It must be fun working in the scouting and player development departments of the Boston Red Sox. Not only does your parent club compete every year -- sure, the club came up short of another title in 2008 -- but all of your Minor League affiliates are competitive year after year with rosters chock full of young talent.
An up-close look at the club as we approach Opening Day
The Sox continue to set the bar very high in terms of pouring resources into bringing young talent into the system. They don't hesitate to go over slot in the Draft and they're extremely active in Latin America and the Far East.
That allows them to win in the Minors -- a .547 winning percentage overall and every affiliate finishing over .500 in 2008 is a testament to that -- and maintain a steady pipeline of talent to the big leagues that also can be used in trades to help the big club out (see: Bay, Jason).
This year will be no different. Pick any affiliate in the system and you'll be able to see exciting future Major Leaguers. The Sox will have much to choose from, now and in the future, to help out in Boston, meaning there's little question about their ability to compete annually in the ultra-competitive American League East.
Daniel Bard, RHP
There doesn't appear to be much room right now, but you know how Major League bullpens can be. Bard can hit triple digits on the gun and blew away Pudge Rodriguez with a 99-mph heater in an exhibition the other day. He's got future closer -- or at least setup man -- written all over him.
Michael Bowden, RHP
He's had only seven appearances above Double-A and he's just 22, so there's no huge rush. But he's got good stuff and terrific command, always an excellent combination. He could be the first guy the Sox call on when there's a need in Boston's rotation.
Hunter Jones, LHP Since joining the organization out of Florida State in 2005, he's moved up steadily as a lefty reliever, posting a 2.88 career ERA and more than a strikeout per inning. He's in Major League camp and has thrown well, and everyone knows that southpaws out of the bullpen are always in high demand.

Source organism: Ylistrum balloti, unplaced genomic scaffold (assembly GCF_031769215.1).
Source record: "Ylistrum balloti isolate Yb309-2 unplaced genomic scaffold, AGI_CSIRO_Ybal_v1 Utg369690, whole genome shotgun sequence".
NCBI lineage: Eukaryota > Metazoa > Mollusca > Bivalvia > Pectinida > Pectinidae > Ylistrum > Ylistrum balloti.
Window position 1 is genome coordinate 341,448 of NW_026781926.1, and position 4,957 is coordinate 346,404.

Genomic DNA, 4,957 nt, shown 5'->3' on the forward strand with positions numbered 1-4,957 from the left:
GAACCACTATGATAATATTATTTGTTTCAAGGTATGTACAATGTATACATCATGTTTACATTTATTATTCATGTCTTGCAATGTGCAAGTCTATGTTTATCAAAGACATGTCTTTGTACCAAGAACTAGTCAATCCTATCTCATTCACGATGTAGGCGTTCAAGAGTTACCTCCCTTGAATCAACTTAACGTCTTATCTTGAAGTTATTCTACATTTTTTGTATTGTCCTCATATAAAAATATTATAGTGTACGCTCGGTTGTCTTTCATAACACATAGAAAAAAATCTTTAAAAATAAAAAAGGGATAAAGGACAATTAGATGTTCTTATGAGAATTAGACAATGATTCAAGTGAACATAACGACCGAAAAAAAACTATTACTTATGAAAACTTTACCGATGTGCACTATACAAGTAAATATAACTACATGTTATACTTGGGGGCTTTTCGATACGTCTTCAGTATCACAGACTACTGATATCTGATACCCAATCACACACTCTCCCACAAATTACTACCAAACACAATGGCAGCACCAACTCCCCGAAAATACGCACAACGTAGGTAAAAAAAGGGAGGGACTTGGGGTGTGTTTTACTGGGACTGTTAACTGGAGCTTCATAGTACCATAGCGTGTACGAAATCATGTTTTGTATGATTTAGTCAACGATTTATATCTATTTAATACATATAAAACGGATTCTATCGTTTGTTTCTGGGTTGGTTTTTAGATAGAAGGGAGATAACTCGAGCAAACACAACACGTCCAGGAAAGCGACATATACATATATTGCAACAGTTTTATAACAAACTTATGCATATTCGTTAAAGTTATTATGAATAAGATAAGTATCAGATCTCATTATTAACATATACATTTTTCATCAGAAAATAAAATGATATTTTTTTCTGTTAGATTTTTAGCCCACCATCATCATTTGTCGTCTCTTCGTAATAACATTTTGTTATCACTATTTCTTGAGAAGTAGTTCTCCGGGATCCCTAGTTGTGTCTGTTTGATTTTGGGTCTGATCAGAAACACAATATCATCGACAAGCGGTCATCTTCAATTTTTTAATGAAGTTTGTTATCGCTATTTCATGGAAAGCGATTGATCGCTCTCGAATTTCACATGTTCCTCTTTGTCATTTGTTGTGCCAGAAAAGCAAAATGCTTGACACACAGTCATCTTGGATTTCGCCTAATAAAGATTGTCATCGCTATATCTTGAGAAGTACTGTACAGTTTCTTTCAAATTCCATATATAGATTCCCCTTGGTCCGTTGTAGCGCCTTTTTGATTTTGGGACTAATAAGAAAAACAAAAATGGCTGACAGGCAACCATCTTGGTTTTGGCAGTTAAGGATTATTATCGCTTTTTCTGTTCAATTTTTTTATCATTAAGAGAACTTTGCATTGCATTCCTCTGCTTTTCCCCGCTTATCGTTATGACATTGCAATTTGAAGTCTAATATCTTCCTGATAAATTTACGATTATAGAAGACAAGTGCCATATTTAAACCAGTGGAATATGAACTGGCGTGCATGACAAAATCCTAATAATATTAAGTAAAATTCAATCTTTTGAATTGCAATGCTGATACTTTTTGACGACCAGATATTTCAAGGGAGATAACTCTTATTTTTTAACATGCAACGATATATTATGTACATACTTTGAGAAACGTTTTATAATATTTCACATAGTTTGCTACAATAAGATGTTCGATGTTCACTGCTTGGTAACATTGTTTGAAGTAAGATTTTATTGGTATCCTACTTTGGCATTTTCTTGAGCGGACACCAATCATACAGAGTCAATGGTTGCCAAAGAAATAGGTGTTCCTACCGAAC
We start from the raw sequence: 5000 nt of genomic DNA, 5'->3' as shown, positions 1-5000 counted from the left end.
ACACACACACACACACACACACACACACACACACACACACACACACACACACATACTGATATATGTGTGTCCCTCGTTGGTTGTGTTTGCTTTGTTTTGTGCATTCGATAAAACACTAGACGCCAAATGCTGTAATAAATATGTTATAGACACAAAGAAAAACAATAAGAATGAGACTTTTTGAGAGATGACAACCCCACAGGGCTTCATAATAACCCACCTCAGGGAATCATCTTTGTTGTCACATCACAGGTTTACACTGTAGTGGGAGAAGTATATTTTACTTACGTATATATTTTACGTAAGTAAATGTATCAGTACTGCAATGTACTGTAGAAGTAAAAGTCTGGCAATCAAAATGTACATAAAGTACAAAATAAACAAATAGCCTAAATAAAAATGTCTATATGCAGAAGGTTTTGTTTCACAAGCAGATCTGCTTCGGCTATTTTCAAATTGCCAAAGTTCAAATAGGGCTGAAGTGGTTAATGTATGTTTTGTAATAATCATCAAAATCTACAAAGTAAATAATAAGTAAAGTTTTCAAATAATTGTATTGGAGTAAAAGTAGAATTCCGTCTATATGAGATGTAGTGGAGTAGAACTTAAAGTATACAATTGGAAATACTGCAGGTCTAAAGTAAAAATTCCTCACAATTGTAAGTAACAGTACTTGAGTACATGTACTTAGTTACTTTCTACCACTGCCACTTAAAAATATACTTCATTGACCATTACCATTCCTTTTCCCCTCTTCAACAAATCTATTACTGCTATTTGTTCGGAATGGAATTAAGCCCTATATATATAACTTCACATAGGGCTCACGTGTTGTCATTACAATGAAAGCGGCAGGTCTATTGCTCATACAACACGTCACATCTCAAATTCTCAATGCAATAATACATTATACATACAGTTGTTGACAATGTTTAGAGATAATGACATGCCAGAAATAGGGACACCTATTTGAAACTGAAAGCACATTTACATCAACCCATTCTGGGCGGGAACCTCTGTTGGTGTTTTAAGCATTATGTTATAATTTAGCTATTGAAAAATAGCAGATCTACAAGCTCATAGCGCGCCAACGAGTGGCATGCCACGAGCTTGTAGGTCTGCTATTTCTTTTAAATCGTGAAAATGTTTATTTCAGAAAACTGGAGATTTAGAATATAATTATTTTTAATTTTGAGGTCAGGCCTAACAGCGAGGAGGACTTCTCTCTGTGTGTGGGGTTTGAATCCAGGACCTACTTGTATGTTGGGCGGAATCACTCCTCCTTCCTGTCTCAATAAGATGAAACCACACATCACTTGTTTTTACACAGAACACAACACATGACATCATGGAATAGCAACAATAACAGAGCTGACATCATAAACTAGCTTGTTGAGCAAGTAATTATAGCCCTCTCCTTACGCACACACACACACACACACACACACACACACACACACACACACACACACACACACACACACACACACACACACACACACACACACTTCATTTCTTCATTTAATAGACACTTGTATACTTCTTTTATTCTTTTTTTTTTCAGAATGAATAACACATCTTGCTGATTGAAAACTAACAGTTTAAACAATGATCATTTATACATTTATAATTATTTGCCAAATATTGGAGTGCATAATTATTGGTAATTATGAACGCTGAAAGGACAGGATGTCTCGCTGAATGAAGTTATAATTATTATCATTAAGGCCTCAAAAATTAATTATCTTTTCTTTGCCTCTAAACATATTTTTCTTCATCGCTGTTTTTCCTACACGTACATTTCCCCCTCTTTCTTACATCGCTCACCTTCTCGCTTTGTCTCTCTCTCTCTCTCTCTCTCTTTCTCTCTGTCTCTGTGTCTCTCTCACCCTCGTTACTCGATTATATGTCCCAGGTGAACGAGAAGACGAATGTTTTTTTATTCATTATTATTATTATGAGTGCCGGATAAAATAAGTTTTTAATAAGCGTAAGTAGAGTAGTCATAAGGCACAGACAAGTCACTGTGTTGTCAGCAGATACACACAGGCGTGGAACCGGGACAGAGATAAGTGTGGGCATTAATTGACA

Luis Exposito, C
A 2005 draft-and-follow, Exposito had a decent enough debut in '06, hitting .250 with short-season Lowell in the New York-Penn League. He kind of fell off the radar in 2007 because he played in only nine games, sitting out due to a suspension for disciplinary reasons. He came back last year, splitting time between Class A Greenville and Class A Advanced Lancaster, hitting a combined .293 with 21 homers. He's got power to all fields and has some catch-and-throw ability.
Will Middlebrooks, 3B
Again, the name probably rings a bell because the Sox gave him a considerable bonus in 2007 to sign in the fifth round. He didn't debut until last summer in the short-season NY-Penn League. His overall numbers didn't make him stand out, but he turned it on some in the second half. He put 20 pounds on his frame during the offseason, and a slight hamstring injury this spring isn't expected to hamper him for too long. He'll play all year at age 20.
Anthony Rizzo, 1B